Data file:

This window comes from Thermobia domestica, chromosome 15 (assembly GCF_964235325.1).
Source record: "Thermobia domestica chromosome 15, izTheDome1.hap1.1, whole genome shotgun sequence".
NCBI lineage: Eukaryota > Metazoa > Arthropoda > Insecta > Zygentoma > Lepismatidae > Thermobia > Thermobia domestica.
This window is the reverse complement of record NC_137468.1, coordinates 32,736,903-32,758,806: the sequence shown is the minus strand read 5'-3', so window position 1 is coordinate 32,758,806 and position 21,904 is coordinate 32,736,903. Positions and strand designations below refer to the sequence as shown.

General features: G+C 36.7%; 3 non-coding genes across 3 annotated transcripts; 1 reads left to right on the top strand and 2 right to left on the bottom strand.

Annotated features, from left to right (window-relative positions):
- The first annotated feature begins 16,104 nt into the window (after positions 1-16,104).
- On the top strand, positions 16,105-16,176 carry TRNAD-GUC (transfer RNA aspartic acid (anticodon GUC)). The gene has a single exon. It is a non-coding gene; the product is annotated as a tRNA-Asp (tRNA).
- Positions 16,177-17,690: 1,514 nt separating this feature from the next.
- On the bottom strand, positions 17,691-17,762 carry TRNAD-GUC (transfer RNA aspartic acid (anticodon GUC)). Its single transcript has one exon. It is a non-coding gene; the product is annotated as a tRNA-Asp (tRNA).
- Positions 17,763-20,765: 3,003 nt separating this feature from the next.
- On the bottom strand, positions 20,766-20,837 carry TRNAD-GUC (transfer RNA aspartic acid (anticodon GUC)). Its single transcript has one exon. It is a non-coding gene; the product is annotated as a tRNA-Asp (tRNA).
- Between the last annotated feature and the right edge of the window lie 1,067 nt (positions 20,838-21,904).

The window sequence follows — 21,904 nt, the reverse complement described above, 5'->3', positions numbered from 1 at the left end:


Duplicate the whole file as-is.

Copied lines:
This window comes from Thermobia domestica, chromosome 15 (assembly GCF_964235325.1).
Source record: "Thermobia domestica chromosome 15, izTheDome1.hap1.1, whole genome shotgun sequence".
NCBI lineage: Eukaryota > Metazoa > Arthropoda > Insecta > Zygentoma > Lepismatidae > Thermobia > Thermobia domestica.
This window is the reverse complement of record NC_137468.1, coordinates 32,736,903-32,758,806: the sequence shown is the minus strand read 5'-3', so window position 1 is coordinate 32,758,806 and position 21,904 is coordinate 32,736,903. Positions and strand designations below refer to the sequence as shown.

General features: G+C 36.7%; 3 non-coding genes across 3 annotated transcripts; 1 reads left to right on the top strand and 2 right to left on the bottom strand.

Annotated features, from left to right (window-relative positions):
- The first annotated feature begins 16,104 nt into the window (after positions 1-16,104).
- On the top strand, positions 16,105-16,176 carry TRNAD-GUC (transfer RNA aspartic acid (anticodon GUC)). The gene has a single exon. It is a non-coding gene; the product is annotated as a tRNA-Asp (tRNA).
- Positions 16,177-17,690: 1,514 nt separating this feature from the next.
- On the bottom strand, positions 17,691-17,762 carry TRNAD-GUC (transfer RNA aspartic acid (anticodon GUC)). Its single transcript has one exon. It is a non-coding gene; the product is annotated as a tRNA-Asp (tRNA).
- Positions 17,763-20,765: 3,003 nt separating this feature from the next.
- On the bottom strand, positions 20,766-20,837 carry TRNAD-GUC (transfer RNA aspartic acid (anticodon GUC)). Its single transcript has one exon. It is a non-coding gene; the product is annotated as a tRNA-Asp (tRNA).
- Between the last annotated feature and the right edge of the window lie 1,067 nt (positions 20,838-21,904).

The window sequence follows — 21,904 nt, the reverse complement described above, 5'->3', positions numbered from 1 at the left end: